A panchānga is a Hindu calendar and almanac, which follows traditional units of Hindu timekeeping, and presents important dates and their calculations in a tabulated form. It is sometimes spelled Pancanga, Panchanga, Panchaanga, or Panchānga, and is pronounced Panchānga. Pachangas are used in Jyotisha.

Bhadra or Bhadrapada or Bhaado or Bhadraba is a month of the Hindu calendar that corresponds to August/September in the Gregorian calendar. In India's national civil calendar, Bhadra is the sixth month of the year, beginning on 23 August and ending on 22 September. In Vedic Jyotish, Bhadra begins with the Sun's entry into Virgo, and is usually the fifth month of the year.

Vikram Samvat or Bikram Sambat and also known as the Vikrami calendar, is the historical Hindu calendar used in the Indian subcontinent. It is the official calendar of Nepal. In India it is used in several states. The calendar uses lunar months and solar sidereal years.


Amāvásyā is the lunar phase of the New moon in Sanskrit. Indian calendars use 30 lunar phases, called tithi in India. The dark moon tithi is when the Moon is within the 12 degrees of angular distance between the Sun and Moon before conjunction (syzygy). The New Moon tithi is the 12 angular degrees after syzygy. Amāvásyā is often translated as new moon since there is no standard term for the Moon before conjunction in English.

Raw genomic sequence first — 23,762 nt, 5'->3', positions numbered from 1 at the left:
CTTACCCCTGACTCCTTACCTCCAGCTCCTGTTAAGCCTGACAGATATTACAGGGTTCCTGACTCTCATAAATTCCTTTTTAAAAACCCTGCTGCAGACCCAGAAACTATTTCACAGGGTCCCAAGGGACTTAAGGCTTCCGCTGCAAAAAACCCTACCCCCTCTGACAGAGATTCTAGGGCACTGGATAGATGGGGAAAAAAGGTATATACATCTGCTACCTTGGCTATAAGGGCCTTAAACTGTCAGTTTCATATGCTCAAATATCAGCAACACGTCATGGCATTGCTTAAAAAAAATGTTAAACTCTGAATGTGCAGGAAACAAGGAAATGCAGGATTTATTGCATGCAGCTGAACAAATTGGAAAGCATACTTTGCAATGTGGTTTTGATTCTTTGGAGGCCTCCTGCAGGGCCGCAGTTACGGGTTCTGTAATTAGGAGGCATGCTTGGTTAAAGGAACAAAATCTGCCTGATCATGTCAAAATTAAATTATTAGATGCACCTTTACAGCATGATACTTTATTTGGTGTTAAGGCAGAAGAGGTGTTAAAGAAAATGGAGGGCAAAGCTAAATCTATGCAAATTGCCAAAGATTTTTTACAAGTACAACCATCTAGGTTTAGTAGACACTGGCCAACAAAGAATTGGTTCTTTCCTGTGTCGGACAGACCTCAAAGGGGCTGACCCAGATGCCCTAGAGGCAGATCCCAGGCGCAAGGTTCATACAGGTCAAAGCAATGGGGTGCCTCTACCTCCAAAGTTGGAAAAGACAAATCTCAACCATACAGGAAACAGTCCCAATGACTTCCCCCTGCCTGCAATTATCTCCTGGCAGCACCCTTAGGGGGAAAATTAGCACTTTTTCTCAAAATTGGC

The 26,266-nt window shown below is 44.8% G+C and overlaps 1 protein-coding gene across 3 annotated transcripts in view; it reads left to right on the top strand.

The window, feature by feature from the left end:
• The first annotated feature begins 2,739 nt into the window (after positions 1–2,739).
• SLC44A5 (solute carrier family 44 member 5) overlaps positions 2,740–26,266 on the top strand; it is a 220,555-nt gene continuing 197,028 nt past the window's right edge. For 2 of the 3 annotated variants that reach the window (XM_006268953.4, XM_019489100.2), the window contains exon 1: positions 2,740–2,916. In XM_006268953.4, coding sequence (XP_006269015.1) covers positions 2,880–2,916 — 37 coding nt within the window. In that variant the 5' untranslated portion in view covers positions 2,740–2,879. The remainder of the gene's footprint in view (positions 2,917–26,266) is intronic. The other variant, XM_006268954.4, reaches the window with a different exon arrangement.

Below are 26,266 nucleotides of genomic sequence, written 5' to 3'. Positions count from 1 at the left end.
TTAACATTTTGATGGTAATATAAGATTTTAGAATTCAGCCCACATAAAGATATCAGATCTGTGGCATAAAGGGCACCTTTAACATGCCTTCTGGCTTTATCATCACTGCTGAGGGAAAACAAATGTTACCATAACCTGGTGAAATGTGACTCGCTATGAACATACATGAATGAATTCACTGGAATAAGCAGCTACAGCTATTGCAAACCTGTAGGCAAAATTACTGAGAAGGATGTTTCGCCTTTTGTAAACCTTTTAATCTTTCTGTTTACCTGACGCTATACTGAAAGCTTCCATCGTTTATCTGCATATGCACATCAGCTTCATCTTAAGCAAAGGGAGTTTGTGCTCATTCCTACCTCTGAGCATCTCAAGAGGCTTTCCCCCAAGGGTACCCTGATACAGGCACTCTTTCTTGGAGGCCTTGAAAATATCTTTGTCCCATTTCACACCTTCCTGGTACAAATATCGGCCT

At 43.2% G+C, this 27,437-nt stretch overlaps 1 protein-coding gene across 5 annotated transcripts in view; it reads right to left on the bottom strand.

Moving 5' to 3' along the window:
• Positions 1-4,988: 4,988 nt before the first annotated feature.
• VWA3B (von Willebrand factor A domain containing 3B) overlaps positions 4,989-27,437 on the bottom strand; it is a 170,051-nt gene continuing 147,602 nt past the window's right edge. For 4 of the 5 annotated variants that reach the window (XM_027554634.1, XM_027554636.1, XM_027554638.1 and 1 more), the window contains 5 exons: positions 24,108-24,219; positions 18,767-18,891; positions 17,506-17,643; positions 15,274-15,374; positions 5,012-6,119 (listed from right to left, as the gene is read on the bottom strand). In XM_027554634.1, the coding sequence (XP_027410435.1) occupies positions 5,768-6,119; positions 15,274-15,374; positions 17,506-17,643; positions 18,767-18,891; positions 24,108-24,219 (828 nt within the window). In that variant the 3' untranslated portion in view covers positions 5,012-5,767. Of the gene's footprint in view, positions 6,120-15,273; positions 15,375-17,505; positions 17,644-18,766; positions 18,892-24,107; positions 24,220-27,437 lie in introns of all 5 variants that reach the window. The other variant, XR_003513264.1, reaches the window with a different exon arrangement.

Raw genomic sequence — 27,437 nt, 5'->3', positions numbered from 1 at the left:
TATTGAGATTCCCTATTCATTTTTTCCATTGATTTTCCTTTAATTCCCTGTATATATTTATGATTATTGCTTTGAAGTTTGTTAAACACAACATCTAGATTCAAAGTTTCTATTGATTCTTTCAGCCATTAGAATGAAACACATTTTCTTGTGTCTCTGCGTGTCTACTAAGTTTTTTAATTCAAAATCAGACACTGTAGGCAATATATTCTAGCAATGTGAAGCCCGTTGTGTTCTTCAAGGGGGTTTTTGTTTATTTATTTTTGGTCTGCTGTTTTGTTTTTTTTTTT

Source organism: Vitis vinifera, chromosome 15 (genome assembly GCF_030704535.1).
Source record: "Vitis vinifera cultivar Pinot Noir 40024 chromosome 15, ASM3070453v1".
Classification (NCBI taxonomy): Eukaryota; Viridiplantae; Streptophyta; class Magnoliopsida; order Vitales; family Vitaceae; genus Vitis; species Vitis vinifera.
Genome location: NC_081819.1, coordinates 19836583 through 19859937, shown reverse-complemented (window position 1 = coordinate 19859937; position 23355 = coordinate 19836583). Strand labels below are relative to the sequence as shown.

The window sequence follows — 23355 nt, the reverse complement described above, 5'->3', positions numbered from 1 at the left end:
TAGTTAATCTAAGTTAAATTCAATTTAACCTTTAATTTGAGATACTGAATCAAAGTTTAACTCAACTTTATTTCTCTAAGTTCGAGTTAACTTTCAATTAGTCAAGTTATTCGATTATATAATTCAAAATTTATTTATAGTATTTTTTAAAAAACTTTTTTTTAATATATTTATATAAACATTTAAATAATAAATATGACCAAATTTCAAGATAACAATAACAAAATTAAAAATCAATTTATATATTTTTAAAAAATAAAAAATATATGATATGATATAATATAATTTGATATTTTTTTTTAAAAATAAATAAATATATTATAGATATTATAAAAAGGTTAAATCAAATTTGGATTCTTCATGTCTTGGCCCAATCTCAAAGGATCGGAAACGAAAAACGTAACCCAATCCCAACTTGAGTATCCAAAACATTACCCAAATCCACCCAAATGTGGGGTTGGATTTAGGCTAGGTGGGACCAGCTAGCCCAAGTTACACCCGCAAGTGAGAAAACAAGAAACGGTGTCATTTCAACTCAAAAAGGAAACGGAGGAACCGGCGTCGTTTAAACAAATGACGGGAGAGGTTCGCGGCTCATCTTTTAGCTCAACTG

Ēkādaśī ("Eleventh"), also spelled as Ēkādaśi, is the eleventh lunar day (tithi) of each of the two lunar phases which occur in an vedic calendar month - the Shukla Pakṣa and the Kṛṣṇa Pakṣa .. It is according to the Vedic medical texts of Ayurveda and is mentioned in detail in many original treatises such as Charaka Samhita and Susruta Samhita.

Chaturthi, is the fourth day (Tithi) of any lunar month in the Hindu calendar.